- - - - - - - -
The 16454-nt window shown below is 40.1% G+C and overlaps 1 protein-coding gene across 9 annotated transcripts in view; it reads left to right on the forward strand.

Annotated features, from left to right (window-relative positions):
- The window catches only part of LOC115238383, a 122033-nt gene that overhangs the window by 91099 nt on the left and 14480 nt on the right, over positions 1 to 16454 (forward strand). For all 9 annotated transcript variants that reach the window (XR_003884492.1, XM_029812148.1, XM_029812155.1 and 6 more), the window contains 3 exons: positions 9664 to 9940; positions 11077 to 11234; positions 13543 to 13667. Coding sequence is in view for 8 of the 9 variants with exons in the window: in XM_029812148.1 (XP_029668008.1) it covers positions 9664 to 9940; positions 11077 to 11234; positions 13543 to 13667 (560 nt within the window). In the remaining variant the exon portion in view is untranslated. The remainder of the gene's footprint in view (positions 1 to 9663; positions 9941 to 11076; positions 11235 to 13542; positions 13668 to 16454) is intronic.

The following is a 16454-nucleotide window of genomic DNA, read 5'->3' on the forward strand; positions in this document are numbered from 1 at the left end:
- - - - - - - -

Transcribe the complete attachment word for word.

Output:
The 16454-nt window shown below is 40.1% G+C and overlaps 1 protein-coding gene across 9 annotated transcripts in view; it reads left to right on the forward strand.

Annotated features, from left to right (window-relative positions):
- The window catches only part of LOC115238383, a 122033-nt gene that overhangs the window by 91099 nt on the left and 14480 nt on the right, over positions 1 to 16454 (forward strand). For all 9 annotated transcript variants that reach the window (XR_003884492.1, XM_029812148.1, XM_029812155.1 and 6 more), the window contains 3 exons: positions 9664 to 9940; positions 11077 to 11234; positions 13543 to 13667. Coding sequence is in view for 8 of the 9 variants with exons in the window: in XM_029812148.1 (XP_029668008.1) it covers positions 9664 to 9940; positions 11077 to 11234; positions 13543 to 13667 (560 nt within the window). In the remaining variant the exon portion in view is untranslated. The remainder of the gene's footprint in view (positions 1 to 9663; positions 9941 to 11076; positions 11235 to 13542; positions 13668 to 16454) is intronic.

The following is a 16454-nucleotide window of genomic DNA, read 5'->3' on the forward strand; positions in this document are numbered from 1 at the left end: